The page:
The great worth of horror cinema lies in the lessons it teaches us: don’t have underage sex, don’t have casual sex, don’t have casual underage sex, and don’t go wandering around in dark, forbidding places. Ever. This last one feels especially important because it affects us all, even those of us who weren’t getting lucky in their teenage years. To this day, poorly lit spaces are widely recognized as bad news. Forests. Basements. Utility sheds. Cabins. Closets. Bedrooms. Alleyways. Toddle into any such location as these and you’ll most likely end up introducing your life to your death. It’s just science.
So weep for the cast of As Above, So Below for their lack of education, because boy, do they not care about meeting their imminent demises. Who in their right mind would ever think to trundle around the catacombs that run the gamut under Paris’ luminous streets without a tour guide? Would you be comfortable making acquaintance with the 6 million corpses lining their tunnels? If there’s anything that John Erick Dowdle’s film does well, it’s capturing the claustrophobic sensation of being cramped beneath the earth, but he’s late to the party; Neil Marshall did the same thing with 2006’s The Descent, but to much, much better effect.
But the Marshall effect isn’t what keeps As Above, So Below from being any good. Dowdle needs little assistance in that regard; he uses the worn-out found footage conceit as his stage, builds his narrative on a pile of cliches so massive it dwarfs the piles of bones his characters encounter, and draws on flimsy history to fill his basket of horrors. Frankly, critiquing the movie on these grounds feels like a huge waste of time – it’s a rote, studio-funded genre exercise, nothing more, nothing less, except for the fact that it has a surprisingly good idea at its center, and if there’s one thing that should be preserved in mainstream horror, it’s a good idea.
Here’s the set-up: Scarlet Marlowe (Perdita Weeks) is a two-fisted archaeologist with a degree in adventure. Her deceased father dedicated his existence to tracking down the legendary philosopher’s stone. Gifted with all the intellect that comes from years of studious upbringing, and driven by a need to see her dad’s work completed, Scarlet has taken up his cause, which first leads her to Iran (in the film’s opening sequence), and then to the City of Light, where she coaxes a team of other young, attractive people (including Mad Men‘s Ben Feldman and The Purge franchise’s Edwin Hodge) into its famous winding, subterranean burial chambers, where everything quite literally goes to hell.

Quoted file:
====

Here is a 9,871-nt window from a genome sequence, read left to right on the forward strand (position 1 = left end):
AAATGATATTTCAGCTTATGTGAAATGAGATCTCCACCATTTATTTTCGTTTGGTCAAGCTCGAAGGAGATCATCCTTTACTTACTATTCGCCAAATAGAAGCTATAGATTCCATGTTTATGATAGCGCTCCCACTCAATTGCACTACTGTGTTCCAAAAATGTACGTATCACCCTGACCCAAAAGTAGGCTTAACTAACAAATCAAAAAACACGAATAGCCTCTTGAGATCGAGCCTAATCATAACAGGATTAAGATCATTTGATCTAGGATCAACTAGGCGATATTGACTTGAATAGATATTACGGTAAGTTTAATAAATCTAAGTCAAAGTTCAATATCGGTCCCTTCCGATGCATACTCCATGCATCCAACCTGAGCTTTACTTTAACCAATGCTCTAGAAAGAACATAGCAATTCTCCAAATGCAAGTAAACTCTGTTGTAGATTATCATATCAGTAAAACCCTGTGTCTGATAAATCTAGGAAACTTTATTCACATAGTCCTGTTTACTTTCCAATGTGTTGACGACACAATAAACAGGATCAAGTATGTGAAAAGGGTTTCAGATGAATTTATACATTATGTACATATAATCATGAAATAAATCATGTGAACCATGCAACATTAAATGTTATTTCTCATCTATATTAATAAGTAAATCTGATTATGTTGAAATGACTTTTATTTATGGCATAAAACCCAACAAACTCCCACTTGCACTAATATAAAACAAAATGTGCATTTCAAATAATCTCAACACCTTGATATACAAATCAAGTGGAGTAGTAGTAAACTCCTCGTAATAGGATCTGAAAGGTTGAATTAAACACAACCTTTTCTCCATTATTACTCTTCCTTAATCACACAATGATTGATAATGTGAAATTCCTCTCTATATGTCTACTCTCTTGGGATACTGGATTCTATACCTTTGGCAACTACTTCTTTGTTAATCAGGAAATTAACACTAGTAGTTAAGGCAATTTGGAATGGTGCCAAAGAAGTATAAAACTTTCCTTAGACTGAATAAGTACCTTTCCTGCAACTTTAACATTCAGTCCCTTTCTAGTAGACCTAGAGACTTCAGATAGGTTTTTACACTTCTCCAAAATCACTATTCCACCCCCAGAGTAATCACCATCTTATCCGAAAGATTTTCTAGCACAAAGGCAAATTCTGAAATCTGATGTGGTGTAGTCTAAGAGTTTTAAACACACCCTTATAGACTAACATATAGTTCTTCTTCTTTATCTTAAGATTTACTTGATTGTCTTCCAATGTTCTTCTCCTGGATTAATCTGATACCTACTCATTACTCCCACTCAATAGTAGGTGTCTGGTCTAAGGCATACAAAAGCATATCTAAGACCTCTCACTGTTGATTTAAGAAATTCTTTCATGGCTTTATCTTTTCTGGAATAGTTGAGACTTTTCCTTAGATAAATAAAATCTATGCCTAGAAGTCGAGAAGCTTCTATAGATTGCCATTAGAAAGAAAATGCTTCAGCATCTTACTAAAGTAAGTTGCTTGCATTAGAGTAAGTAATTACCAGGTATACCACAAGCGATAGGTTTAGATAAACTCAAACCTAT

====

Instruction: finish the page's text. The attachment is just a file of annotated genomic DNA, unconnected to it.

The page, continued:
The whole thing ends in tears, as they so often do in the realm of horror, but what makes the experience doubly aggravating is that there’s a great concept here, and Dowdle blows it. Fun mainstream horror movies are a rare species today – the last one that might come to the minds of most would be 2009’s Drag Me to Hell – and As Above, So Below could have earned that distinction if Dowdle bothered to let loose with his hook. A smart, savvy heroine in the vein of Indiana Jones who has a black belt in Krav Maga? Check. A central need to follow in her father’s footsteps? Check. Comically gifted actors who can help break the tension when necessary? Check. A real-world location that’s genuinely bloody terrifying? Check!
There’s so much about this film that sounds right on paper that it’s amazing how much it gets mangled in execution. In another’s hands, As Above, So Below could easily have turned out to be a spooky treat; scary and funny in equal measure, thoroughly gripping, fun in spades. But the whole affair is dour and holds no sense of enterprise. For all that it matters, Dowdle could have chosen any other backdrop on the planet – the catacombs really are pretty goddamn creepy, by all accounts, but the majority of his film occurs off the beaten path in a generic crypt. Yawn. Maybe someday, someone with fire in their gut will reboot this damn thing and give us the horror picture we deserved.
It’s visually incoherent, it’s devoid of suspense, and it’s propulsive in all the wrong ways – eventually, the film devolves into a series of kills that are capstoned with someone saying “We should keep moving.” Moving toward what? Dowdle delves deep, but he ultimately only proves that there’s nothing worth the price of admission at the bottom of his movie.